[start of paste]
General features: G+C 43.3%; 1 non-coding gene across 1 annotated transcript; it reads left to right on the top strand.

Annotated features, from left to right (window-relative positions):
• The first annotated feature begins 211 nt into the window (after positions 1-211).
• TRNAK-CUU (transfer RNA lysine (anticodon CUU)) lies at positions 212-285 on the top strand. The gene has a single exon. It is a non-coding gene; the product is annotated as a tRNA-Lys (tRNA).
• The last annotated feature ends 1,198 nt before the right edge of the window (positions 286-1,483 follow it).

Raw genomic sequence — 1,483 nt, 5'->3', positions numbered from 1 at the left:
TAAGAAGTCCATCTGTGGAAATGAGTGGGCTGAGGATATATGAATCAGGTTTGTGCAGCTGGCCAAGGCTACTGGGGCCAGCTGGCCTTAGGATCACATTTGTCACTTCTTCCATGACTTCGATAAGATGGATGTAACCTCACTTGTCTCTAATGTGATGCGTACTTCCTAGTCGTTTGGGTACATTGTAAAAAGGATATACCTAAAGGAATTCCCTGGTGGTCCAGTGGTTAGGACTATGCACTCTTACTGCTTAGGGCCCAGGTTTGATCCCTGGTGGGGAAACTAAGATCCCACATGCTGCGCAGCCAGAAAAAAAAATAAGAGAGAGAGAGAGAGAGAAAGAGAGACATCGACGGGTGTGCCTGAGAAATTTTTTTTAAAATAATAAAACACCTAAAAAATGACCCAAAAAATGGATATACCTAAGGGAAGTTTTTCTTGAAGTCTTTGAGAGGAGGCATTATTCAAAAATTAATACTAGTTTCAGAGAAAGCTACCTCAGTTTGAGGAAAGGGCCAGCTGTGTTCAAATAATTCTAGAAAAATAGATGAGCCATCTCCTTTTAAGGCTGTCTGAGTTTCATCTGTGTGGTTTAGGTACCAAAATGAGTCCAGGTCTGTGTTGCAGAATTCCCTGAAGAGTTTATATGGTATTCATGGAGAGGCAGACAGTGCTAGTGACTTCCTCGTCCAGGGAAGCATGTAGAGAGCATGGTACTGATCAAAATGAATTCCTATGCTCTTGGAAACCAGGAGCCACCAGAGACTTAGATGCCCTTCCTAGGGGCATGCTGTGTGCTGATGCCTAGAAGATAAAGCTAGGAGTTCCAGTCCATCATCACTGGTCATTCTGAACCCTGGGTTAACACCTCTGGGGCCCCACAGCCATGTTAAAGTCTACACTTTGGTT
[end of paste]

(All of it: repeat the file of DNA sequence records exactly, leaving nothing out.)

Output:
General features: G+C 43.3%; 1 non-coding gene across 1 annotated transcript; it reads left to right on the top strand.

Annotated features, from left to right (window-relative positions):
• The first annotated feature begins 211 nt into the window (after positions 1-211).
• TRNAK-CUU (transfer RNA lysine (anticodon CUU)) lies at positions 212-285 on the top strand. The gene has a single exon. It is a non-coding gene; the product is annotated as a tRNA-Lys (tRNA).
• The last annotated feature ends 1,198 nt before the right edge of the window (positions 286-1,483 follow it).

Raw genomic sequence — 1,483 nt, 5'->3', positions numbered from 1 at the left:
TAAGAAGTCCATCTGTGGAAATGAGTGGGCTGAGGATATATGAATCAGGTTTGTGCAGCTGGCCAAGGCTACTGGGGCCAGCTGGCCTTAGGATCACATTTGTCACTTCTTCCATGACTTCGATAAGATGGATGTAACCTCACTTGTCTCTAATGTGATGCGTACTTCCTAGTCGTTTGGGTACATTGTAAAAAGGATATACCTAAAGGAATTCCCTGGTGGTCCAGTGGTTAGGACTATGCACTCTTACTGCTTAGGGCCCAGGTTTGATCCCTGGTGGGGAAACTAAGATCCCACATGCTGCGCAGCCAGAAAAAAAAATAAGAGAGAGAGAGAGAGAGAAAGAGAGACATCGACGGGTGTGCCTGAGAAATTTTTTTTAAAATAATAAAACACCTAAAAAATGACCCAAAAAATGGATATACCTAAGGGAAGTTTTTCTTGAAGTCTTTGAGAGGAGGCATTATTCAAAAATTAATACTAGTTTCAGAGAAAGCTACCTCAGTTTGAGGAAAGGGCCAGCTGTGTTCAAATAATTCTAGAAAAATAGATGAGCCATCTCCTTTTAAGGCTGTCTGAGTTTCATCTGTGTGGTTTAGGTACCAAAATGAGTCCAGGTCTGTGTTGCAGAATTCCCTGAAGAGTTTATATGGTATTCATGGAGAGGCAGACAGTGCTAGTGACTTCCTCGTCCAGGGAAGCATGTAGAGAGCATGGTACTGATCAAAATGAATTCCTATGCTCTTGGAAACCAGGAGCCACCAGAGACTTAGATGCCCTTCCTAGGGGCATGCTGTGTGCTGATGCCTAGAAGATAAAGCTAGGAGTTCCAGTCCATCATCACTGGTCATTCTGAACCCTGGGTTAACACCTCTGGGGCCCCACAGCCATGTTAAAGTCTACACTTTGGTT